Time To Remember

Published January 7, 2011 by Hemlock

Today is January 7th – three years since my first, and only, D & C. It’s not a procedure I’d wish on anyone.

You see, it was my first known pregnancy, though I suspect I’d been pregnant before then but just not known it at the time. The baby stopped growing at about 6 weeks, and I was diagnosed with a blighted ovum with the complication of a subchorionic hemorrhage that had sent me to the hospital at 4am a day or so after Christmas. I ended up switching OBGyns for a second opinion as I didn’t feel the first OB’s office handled my situation appropriately.

Xannatos was out of town at CES, where I was to meet him, when I went in for my final ultrasound to verify that the pregnancy was ending. You see, because of the blighted ovum, my body just wasn’t catching on that there was a problem and kept producing all of the necessary pregnancy hormones, and I felt very pregnant; my Morning Sickness was horrible. Due to this, the doctor wanted to perform another ultrasound to verify my diagnosis.

I remember laying back on the table, and just knowing this was the end… after all of this, the news wasn’t going to be good. You know what? It wasn’t. The ovum was incredibly distorted and just looked unhealthy compared to the previous ultrasound images I’d seen. After seeing that image, I knew it was over, so I took a deep breath and asked what the next step was. I didn’t, and wouldn’t, allow myself to break down. That would be for later. Unfortunately, that would have to be alone. I was offered three options: The first was to have the D & C performed, the next was to wait it out naturally, and the final was a shot of something along with some pills that would trigger the miscarriage. In the end, I opted for the D & C. There would be no waiting, and no poisons put into my body.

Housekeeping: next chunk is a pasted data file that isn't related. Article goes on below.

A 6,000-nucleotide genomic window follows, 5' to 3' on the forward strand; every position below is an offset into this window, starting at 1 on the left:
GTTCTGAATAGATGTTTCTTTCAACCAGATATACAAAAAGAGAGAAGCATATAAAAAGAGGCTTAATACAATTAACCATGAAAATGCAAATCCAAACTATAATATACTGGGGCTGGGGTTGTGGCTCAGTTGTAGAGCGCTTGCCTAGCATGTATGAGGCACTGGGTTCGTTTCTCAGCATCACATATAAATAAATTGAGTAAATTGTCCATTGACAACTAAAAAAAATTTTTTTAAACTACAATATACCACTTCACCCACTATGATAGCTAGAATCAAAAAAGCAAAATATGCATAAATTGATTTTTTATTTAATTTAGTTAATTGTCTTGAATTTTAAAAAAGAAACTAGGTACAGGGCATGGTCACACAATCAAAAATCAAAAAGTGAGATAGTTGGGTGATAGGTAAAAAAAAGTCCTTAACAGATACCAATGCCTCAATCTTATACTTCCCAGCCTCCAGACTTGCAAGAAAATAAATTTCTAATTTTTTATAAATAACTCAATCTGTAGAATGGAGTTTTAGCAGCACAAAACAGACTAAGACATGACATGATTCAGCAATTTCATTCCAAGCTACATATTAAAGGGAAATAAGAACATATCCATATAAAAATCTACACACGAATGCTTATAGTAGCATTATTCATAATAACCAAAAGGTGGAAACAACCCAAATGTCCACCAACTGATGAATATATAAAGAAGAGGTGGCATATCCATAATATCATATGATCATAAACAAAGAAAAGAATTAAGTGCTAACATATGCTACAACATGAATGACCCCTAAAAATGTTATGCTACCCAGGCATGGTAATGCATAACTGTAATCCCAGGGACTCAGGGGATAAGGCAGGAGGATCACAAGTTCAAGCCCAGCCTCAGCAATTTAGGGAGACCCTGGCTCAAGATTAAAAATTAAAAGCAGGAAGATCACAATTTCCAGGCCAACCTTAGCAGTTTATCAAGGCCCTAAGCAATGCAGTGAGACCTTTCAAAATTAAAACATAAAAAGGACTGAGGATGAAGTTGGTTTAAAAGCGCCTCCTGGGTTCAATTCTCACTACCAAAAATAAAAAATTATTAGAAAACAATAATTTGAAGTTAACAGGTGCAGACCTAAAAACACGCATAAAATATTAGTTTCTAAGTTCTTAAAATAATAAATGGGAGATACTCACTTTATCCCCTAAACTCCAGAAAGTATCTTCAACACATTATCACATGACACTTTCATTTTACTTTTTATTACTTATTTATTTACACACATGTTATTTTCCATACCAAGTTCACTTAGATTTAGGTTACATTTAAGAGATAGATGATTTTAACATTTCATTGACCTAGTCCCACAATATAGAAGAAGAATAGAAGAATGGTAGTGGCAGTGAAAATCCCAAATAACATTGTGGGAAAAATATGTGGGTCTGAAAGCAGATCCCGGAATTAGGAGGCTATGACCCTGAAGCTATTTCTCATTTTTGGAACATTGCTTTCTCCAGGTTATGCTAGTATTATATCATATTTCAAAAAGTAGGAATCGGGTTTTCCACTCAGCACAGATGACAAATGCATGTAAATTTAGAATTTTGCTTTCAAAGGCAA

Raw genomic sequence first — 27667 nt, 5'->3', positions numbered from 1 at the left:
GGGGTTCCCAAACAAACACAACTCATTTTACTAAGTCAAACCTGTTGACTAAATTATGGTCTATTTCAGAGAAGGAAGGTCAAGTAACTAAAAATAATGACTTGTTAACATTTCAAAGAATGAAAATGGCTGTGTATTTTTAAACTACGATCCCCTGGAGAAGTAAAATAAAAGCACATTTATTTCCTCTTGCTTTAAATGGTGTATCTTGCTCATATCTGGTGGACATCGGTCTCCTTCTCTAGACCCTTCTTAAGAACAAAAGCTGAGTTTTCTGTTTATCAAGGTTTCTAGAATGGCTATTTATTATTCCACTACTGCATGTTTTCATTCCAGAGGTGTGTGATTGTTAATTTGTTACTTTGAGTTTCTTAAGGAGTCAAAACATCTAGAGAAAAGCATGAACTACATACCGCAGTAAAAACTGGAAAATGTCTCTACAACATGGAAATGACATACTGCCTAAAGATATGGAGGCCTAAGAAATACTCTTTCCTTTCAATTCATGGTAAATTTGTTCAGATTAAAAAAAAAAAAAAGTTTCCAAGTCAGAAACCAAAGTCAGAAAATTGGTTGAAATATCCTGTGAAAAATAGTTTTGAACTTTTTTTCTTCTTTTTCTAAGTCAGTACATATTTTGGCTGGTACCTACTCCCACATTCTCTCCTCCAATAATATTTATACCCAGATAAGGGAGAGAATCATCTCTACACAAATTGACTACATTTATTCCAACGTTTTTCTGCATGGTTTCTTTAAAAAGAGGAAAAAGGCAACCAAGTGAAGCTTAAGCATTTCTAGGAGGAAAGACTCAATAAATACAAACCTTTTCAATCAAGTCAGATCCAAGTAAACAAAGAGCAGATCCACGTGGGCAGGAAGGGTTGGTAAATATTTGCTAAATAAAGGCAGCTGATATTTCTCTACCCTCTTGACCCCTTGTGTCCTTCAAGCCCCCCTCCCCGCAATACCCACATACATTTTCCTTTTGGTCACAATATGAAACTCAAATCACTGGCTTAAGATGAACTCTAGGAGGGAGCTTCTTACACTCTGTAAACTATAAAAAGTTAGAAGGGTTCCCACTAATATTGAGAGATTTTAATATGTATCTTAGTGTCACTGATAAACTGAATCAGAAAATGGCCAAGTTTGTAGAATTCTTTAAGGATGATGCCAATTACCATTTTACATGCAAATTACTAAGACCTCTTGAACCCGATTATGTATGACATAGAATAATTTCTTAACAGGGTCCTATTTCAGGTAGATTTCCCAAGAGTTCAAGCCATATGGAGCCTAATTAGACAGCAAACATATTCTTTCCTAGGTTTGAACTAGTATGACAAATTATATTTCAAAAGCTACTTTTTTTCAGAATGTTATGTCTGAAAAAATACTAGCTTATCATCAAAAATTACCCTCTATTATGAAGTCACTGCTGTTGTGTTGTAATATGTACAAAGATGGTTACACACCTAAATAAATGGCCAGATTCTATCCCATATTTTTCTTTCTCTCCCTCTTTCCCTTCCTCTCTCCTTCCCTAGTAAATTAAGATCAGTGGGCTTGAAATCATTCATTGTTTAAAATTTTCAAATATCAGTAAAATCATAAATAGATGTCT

I was terrified… I’d even say petrified. It’s one thing to know, logically, what happens during a natural miscarriage, but I can tell you from experience that it’s completely different to actually go through one. I don’t find them quite as traumatizing now, as I know what to expect, and I’ve been through so many that I know how my body responds and because of this experience, I will never have another D & C. I would have to say that the surgical procedure was more traumatizing than the natural miscarriages.

I remember going in still feeling the ‘glow’ of pregnancy, and then coming out feeling completely… empty. I felt hollow inside.

The nurse in the recovery room was a very sweet old lady who held my hand. I remember coming to, and crying quietly and uncontrollably. It was a while before I was composed enough to be moved to the next room where I would meet up with Xannatos. I don’t remember the exact change of events as the anesthesia had put me in quite a groggy state, but I remember, very distinctly, telling my husband that this wasn’t the way it was supposed to happen. I also, very clearly, remember a lot more crying.